The hidden cost of free internet in South Africa

Business, Commerce and Trade , Economics, Industry, and Business , Rudy de Waele , Social technologies , Telecom and Wireless

Data remains an expensive luxury in Africa but free internet may not come free

Excellent insightful article from Indra de Lanerolle on The Conversation last week on the hidden cost of a free internet in South Africa.

Did you know that the cost of one gigabyte of data on mobile networks in South Africa —the only means of accessing the internet for most—is R149 (pre-paid) or about $11? This means that for millions of people in the country data is a luxury.

“So when mobile operators start giving some of this valuable commodity for free it warrants attention. From July, the country’s third-largest mobile services provider Cell C started offering some services such as Facebook and Wikipedia for free without paying for the data. In the telecoms industry this is called zero-rating.”

Cell C’s free internet services package is the result of a global initiative launched in 2013 by Mark Zuckerberg, the CEO of Facebook, which aims to connect “the next five billion.” Ebele Okobi, Facebook’s London-based head of public policy in Africa, says that zero-rating is a response to a crisis in Africa where growth in internet access and use is far too slow.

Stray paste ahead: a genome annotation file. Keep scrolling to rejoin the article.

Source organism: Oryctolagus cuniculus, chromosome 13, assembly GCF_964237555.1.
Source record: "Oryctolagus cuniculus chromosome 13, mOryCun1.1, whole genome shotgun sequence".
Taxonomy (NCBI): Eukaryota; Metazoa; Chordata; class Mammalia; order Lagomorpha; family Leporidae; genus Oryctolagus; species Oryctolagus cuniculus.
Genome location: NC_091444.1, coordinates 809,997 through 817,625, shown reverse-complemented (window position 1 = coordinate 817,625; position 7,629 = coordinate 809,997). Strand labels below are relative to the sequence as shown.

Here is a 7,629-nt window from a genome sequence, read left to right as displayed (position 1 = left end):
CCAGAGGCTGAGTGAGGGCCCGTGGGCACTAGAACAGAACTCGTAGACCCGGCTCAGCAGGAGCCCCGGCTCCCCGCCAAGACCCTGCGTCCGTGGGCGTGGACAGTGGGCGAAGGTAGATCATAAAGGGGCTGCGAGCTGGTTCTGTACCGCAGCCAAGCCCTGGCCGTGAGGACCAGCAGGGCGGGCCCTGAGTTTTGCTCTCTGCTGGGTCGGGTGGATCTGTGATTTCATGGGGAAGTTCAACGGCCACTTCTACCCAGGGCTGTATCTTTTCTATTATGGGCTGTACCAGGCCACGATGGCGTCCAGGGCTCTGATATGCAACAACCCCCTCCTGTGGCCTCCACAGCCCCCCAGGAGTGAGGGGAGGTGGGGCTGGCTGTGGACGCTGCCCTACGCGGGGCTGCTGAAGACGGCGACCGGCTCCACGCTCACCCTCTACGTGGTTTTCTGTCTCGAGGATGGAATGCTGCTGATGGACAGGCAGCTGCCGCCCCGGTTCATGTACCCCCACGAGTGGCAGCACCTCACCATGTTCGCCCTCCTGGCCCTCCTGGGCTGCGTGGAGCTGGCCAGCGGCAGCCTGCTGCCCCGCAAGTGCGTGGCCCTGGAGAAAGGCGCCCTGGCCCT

The mobile operators are breaking with the principle of net neutrality.

Zero-rating involves allowing data from some sources to pass through the system without charge while other sources have to pay. MTN is zero-rating its own service. Cell C is zero-rating Facebook and a few others.

It’s not difficult to imagine a two-tier internet emerging: the general internet for those that can afford it and an ‘internet-lite’ for the rest.

Read the full story and the three reasons why we should care.

Posted by Rudy de Waele aka @mtrends / shift2020.com

Rudy de Waele

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